A slumping economy didn't seem to hurt the pockets of many chief executives who run healthcare trade associations, as they saw their collective annual compensation grow steadily in 2001.
E. Ratcliffe Anderson Jr., the former top executive of the American Medical Association who was sacked in June 2001 after filing a breach-of-contract lawsuit against his employer, earned $1.2 million in 2001, making him the highest-paid chief executive of 25 healthcare trade associations reviewed by Modern Healthcare.
One other executive cracked the $1 million mark in 2001 in total compensation. Karen Ignagni, who heads the American Association of Health Plans, earned $1.04 million, making her the second-highest-paid association chief.
These figures include annual base compensation and additional perquisites such as contributions to employee benefit plans and expense account allowances, which in some cases add hundreds of thousands of dollars to an executive's total compensation package.
Anderson supplanted Scott Serota, chief executive of the Blue Cross and Blue Shield Association, who was No. 1 in Modern Healthcare's 2002 ranking of healthcare association executive pay. Serota was one of three executives who broke the $900,000 mark in 2001 but fell short of $1 million, with compensation of $941,180.
The other executives in that elite group were Richard Davidson, president of the American Hospital Association, who brought home $957,708, and Kenneth Raske, president of the Greater New York Hospital Association, who earned $944,030.
In 2001, the chief executives of major healthcare associations earned an average annual overall compensation of $538,839, a 14% increase compared with an average of $471,316 in 2000, according to Modern Healthcare's analysis of the tax returns from the not-for-profit industry trade groups. One organization, the Chicago-based American College of Surgeons, was left out of this calculation because it changed its fiscal year in 2001 and didn't report full-year compensation for its executives.
Value for the money
Association members say they believe the executives who are in charge of lobbying for more money and less regulation are earning their keep while representing hospitals, health plans, physicians and other healthcare groups. Balancing the interests of their boards of directors with concerns of members is a difficult and demanding job, they say.
"Associations ought to run like associations, which means you have to hire the appropriate manager," says Cathy Holmgren, executive director of the Illinois Nurses Association, a constituent of the American Nurses Association. "In order to do that, you have to pay market value. You have to pay accordingly."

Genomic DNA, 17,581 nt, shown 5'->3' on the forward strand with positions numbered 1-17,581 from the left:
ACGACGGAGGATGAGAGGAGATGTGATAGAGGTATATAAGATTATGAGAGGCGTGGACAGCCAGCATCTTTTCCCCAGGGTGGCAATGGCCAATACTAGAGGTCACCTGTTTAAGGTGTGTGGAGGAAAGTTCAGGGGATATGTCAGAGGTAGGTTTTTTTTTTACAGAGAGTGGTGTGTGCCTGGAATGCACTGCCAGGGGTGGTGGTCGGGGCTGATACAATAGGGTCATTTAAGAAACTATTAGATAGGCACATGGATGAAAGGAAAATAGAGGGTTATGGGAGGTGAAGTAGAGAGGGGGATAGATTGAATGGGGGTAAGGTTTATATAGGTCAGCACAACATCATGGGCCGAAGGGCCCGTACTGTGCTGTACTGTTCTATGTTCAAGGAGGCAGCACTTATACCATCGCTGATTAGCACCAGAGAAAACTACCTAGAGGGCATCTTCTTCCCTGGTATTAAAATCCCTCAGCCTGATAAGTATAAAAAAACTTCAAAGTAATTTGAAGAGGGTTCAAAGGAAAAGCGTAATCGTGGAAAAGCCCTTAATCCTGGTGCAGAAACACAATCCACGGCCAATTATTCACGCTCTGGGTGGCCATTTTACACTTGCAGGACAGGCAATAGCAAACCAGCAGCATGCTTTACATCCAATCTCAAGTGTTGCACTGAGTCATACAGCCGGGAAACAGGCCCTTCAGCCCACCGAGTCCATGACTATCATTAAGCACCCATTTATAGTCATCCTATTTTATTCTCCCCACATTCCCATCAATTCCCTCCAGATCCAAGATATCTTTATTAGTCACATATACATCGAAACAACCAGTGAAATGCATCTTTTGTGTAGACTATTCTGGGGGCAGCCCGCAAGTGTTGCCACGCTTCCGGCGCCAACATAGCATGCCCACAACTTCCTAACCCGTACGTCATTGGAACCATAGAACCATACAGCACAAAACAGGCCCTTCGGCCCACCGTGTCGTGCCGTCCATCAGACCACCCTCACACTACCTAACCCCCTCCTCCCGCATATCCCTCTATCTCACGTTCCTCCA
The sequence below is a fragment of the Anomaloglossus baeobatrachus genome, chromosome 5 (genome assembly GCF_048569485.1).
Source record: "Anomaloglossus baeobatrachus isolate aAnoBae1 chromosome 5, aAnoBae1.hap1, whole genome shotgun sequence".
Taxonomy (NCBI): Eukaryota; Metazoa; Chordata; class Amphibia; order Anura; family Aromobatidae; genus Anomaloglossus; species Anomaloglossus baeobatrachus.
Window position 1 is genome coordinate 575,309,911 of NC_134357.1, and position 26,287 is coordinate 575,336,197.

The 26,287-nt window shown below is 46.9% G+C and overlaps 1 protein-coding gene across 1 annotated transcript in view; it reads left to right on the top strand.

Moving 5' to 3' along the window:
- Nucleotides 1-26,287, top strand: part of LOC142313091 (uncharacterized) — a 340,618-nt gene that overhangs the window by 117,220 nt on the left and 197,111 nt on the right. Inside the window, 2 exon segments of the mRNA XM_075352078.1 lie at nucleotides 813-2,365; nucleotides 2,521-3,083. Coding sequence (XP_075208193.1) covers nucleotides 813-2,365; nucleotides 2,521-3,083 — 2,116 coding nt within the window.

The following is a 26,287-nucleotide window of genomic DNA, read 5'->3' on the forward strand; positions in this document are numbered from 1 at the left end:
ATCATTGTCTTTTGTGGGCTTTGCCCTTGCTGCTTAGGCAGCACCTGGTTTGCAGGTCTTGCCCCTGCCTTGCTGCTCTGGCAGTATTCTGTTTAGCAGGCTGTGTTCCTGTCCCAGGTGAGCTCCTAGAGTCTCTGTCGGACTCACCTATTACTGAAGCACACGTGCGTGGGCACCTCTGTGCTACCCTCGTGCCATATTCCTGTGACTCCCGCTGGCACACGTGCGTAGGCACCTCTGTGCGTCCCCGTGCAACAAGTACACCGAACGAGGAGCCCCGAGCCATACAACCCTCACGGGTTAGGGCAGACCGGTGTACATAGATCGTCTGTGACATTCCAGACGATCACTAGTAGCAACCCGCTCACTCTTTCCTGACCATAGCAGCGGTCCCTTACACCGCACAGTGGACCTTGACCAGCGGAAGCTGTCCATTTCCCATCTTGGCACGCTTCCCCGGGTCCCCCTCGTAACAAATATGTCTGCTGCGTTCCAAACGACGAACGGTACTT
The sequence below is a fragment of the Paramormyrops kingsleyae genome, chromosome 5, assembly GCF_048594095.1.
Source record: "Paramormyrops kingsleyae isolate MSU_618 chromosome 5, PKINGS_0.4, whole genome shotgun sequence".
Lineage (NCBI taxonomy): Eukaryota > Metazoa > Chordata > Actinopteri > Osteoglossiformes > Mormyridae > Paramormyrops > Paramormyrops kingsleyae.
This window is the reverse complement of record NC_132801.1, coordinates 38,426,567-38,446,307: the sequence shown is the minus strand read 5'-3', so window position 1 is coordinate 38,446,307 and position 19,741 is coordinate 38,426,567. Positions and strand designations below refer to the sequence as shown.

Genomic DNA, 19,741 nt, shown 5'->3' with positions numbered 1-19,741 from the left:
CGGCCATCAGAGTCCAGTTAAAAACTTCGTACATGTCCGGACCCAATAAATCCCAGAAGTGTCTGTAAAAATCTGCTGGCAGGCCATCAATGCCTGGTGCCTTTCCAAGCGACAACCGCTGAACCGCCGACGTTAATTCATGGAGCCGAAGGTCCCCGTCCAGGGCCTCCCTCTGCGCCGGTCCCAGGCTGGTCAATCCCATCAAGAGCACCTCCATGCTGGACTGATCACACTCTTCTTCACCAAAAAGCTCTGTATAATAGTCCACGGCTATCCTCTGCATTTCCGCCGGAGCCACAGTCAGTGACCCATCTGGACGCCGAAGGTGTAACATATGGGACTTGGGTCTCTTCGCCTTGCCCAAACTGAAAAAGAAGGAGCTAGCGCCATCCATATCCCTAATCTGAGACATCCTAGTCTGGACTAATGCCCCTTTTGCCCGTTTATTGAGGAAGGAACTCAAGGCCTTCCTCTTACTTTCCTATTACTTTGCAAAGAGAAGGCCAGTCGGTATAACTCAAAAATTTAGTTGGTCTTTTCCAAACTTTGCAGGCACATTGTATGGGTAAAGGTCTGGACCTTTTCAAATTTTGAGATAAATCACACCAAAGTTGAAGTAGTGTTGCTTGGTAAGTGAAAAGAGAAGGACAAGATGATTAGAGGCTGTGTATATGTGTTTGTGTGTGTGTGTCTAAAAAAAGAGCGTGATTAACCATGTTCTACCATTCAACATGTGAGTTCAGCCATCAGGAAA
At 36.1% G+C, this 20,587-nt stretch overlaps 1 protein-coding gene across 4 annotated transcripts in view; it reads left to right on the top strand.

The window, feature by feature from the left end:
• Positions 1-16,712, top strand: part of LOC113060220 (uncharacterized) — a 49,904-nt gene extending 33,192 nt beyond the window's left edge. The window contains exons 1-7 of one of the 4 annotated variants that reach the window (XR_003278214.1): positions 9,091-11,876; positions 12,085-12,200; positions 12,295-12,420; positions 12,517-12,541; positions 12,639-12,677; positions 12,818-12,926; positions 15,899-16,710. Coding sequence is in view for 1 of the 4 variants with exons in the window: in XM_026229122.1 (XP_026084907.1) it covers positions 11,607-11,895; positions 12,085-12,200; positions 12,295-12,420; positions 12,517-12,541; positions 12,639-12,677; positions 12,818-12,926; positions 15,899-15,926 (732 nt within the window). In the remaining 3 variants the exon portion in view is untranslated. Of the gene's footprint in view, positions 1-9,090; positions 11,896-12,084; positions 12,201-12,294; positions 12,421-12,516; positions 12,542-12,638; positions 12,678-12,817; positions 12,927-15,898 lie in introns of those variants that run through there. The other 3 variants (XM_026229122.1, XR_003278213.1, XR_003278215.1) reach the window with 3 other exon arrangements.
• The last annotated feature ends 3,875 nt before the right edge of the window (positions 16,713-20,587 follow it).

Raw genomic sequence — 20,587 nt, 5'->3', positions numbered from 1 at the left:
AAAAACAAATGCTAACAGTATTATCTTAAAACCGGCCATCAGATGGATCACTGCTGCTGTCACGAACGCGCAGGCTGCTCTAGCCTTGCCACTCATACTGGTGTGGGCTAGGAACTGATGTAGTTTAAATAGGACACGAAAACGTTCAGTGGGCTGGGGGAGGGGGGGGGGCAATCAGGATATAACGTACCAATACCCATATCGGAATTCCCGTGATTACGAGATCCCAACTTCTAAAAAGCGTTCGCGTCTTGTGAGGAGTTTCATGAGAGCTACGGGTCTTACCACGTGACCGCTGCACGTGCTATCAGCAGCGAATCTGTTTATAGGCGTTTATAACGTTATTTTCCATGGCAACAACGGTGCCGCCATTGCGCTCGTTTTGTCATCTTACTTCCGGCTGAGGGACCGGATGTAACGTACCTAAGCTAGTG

Linda Stierle, chief executive officer of the ANA, earned $274,181, according to the tax return. A former brigadier general with the U.S. Air Force who held several clinical and management positions, Stierle joined the association in 2000.
Executives at MVP Health Care, a Schenectady, N.Y.-based managed-care organization, which belongs to the AAHP, say they are pleased with the benefits they receive through their association. For example, the AAHP has conducted research and answered questions about implementing the Health Insurance Portability and Accountability Act of 1996, says Gary Hughes, associate director of public relations at MVP. "Generally we think we are getting our money's worth," Hughes says.
Associations must pay chief executives competitive salaries to maintain credibility among peers, says Tom Giella, national practice leader of healthcare services at recruiter Korn/Ferry International. In Ignagni's case, Giella says she leads an association that has for-profit and not-for-profit members, including large and powerful companies, such as Cigna Corp. and Aetna. The $1 million compensation package gives her credibility among her members, he says. "She is very well-connected," Giella says. "She has earned her stripes."
Executives earn their salaries by doing more than just balancing budgets and working with constituents, Giella says. At many associations, executives are tackling healthcare issues, such as tort reform and lowering malpractice premiums, he says.
"To get the best and brightest out there, you have to pay top dollar," Giella says. "Some of the decisions move the entire industry. There is a lot at stake."
Building relationships with key legislators and policymakers also is a top requirement for the job that many people do not realize, says Sandy Williams, a former senior vice president of the AHA who is currently a vice president with Witt/Kieffer, an Oak Brook, Ill.-based executive search firm.